Glyphosate’s Toxic Legacy Exposed: Why This Weedkiller Should Be Banned
An Environment Article from

FROM Stephanie Seneff, Earth/Food/Life a project of the Independent Media Institute
July 2021

When it comes to Monsanto’s controversial herbicide, both the mainstream scientific community and our regulatory establishments have failed us.

Take it off the shelves: Roundup is the world’s most popular weedkiller. Its main ingredient, glyphosate, has been classified by the World Health Organization as a probable human carcinogen. (Photo credit: Mike Mozart/Flickr)

The following excerpt is from Toxic Legacy: How the Weedkiller Glyphosate Is Destroying Our Health and the Environment by Stephanie Seneff, PhD (Chelsea Green Publishing, July 2021). It is reprinted with permission from the publisher and has been adapted for the web.

In September 2012, I attended a nutrition conference where Dr. Don Huber from Purdue University was speaking on the topic of “glyphosate.” Glyphosate is the active ingredient in the herbicide Roundup. While glyphosate isn’t a household name, everyone has heard of Roundup. Drive across the United States and you’ll see vast fields marked with crop labels that say “Roundup Ready.” Monsanto, the Missouri-based company that was Roundup’s original manufacturer, was acquired by the Germany-based company Bayer in 2018 as part of its crop science division. Monsanto has touted glyphosate as remarkably safe because its main mechanism of toxicity affects a metabolic pathway in plant cells that human cells don’t possess. This is what—presumably—makes glyphosate so effective in killing plants, while—in theory, at least—leaving humans and other animals unscathed.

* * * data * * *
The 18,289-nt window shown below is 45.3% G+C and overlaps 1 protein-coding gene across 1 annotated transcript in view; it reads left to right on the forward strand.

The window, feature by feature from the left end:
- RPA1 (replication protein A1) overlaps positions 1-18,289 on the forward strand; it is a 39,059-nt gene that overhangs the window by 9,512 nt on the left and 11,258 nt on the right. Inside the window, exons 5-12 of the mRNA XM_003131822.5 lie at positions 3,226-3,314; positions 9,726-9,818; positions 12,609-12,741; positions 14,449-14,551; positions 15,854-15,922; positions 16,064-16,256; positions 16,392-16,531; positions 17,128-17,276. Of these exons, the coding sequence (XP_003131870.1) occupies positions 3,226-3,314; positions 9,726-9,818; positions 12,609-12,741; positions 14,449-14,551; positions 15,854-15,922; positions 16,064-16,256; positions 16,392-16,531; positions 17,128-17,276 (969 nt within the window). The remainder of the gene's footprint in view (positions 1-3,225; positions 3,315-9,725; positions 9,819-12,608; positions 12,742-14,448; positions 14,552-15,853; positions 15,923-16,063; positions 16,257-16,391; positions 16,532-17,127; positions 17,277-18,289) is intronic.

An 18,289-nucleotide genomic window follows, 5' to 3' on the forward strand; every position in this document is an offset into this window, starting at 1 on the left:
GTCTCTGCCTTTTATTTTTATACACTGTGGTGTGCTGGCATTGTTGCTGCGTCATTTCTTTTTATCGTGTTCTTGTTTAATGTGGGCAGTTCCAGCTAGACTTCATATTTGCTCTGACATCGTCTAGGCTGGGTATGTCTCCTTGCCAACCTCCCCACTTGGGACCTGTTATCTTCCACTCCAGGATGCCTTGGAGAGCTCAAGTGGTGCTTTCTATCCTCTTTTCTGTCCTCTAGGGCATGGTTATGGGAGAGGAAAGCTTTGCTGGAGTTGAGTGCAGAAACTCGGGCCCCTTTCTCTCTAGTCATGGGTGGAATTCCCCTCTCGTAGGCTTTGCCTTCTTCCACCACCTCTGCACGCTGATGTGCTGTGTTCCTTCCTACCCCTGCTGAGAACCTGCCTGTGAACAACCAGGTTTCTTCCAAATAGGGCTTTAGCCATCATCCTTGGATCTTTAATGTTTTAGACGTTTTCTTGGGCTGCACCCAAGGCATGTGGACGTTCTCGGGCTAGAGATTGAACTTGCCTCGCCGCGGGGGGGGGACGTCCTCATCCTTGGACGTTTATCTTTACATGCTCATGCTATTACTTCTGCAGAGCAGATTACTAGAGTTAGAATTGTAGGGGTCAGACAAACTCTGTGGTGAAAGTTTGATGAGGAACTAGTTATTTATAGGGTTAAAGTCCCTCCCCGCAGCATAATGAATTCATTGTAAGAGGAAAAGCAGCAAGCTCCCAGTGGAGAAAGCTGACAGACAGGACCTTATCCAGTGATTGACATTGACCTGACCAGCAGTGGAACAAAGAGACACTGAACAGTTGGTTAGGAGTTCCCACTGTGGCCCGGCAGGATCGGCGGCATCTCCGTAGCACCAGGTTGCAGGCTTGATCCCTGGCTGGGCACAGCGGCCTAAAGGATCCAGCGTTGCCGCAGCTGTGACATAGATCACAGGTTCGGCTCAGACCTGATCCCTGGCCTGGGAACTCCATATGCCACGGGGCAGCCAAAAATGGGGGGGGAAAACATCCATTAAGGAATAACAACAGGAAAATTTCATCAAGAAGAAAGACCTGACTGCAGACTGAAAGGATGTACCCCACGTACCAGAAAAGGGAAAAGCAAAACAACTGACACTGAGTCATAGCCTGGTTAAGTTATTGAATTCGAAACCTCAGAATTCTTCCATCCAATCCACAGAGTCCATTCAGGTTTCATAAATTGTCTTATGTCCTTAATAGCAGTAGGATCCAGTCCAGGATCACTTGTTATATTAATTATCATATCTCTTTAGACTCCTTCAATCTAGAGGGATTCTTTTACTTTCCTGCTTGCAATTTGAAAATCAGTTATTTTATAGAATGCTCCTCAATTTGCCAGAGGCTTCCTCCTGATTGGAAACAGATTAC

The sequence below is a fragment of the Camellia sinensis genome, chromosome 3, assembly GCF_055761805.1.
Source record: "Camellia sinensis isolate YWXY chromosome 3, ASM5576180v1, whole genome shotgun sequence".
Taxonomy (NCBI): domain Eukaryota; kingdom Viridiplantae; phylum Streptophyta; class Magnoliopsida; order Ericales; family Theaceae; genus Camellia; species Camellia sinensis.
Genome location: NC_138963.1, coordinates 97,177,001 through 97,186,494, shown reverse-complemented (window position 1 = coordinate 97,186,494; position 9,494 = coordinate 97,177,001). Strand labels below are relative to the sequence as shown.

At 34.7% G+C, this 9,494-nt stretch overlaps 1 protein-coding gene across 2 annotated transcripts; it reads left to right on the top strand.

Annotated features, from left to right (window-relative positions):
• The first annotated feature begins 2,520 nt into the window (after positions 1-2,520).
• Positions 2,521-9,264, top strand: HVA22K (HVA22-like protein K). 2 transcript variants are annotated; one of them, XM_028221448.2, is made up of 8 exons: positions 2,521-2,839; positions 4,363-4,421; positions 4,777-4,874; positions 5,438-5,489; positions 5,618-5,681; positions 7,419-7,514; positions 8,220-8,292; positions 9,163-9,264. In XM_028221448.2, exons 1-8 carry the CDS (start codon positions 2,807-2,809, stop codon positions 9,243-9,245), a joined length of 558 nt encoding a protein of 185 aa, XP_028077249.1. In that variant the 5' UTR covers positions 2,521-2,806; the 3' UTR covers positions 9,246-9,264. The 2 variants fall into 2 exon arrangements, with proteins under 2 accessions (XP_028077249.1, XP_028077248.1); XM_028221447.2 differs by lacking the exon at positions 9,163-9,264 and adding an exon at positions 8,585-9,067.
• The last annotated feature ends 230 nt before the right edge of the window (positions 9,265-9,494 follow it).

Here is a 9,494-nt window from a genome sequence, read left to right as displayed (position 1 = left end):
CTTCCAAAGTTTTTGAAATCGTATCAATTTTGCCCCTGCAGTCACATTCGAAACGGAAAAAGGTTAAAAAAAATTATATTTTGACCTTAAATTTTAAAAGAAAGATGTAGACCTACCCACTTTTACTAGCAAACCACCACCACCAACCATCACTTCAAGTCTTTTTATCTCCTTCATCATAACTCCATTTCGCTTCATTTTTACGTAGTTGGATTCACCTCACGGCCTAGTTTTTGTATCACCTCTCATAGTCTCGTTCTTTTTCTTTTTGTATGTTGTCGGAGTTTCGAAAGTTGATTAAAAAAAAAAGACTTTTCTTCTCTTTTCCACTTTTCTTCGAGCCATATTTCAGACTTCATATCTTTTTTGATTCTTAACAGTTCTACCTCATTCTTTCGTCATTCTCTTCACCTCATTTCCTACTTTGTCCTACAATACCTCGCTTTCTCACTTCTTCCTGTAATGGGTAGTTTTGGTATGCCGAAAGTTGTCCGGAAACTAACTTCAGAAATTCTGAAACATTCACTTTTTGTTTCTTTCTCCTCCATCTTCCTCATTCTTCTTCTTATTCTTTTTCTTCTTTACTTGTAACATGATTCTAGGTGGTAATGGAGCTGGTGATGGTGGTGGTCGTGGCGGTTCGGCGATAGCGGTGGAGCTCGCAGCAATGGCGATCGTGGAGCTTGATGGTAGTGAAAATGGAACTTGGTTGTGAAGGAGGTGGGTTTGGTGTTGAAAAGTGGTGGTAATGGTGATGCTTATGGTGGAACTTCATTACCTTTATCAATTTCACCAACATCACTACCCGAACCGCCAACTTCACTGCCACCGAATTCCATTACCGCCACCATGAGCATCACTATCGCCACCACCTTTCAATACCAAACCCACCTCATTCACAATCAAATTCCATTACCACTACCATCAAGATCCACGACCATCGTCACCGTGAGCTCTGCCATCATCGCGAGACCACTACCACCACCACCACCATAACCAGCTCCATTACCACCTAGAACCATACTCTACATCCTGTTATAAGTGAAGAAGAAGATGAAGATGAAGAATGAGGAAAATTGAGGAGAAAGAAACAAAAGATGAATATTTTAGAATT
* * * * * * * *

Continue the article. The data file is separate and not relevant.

But as Dr. Huber pointed out to a rapt audience that day, human cells might not possess the shikimate pathway but almost all of our gut microbes do. They use the shikimate pathway, a central biological pathway in their metabolism, to synthesize tryptophan, tyrosine, and phenylalanine, three of the twenty coding amino acids that make up the proteins of our body. Precisely because human cells do not possess the shikimate pathway, we rely on our gut microbiota, along with diet, to provide these essential amino acids for us.



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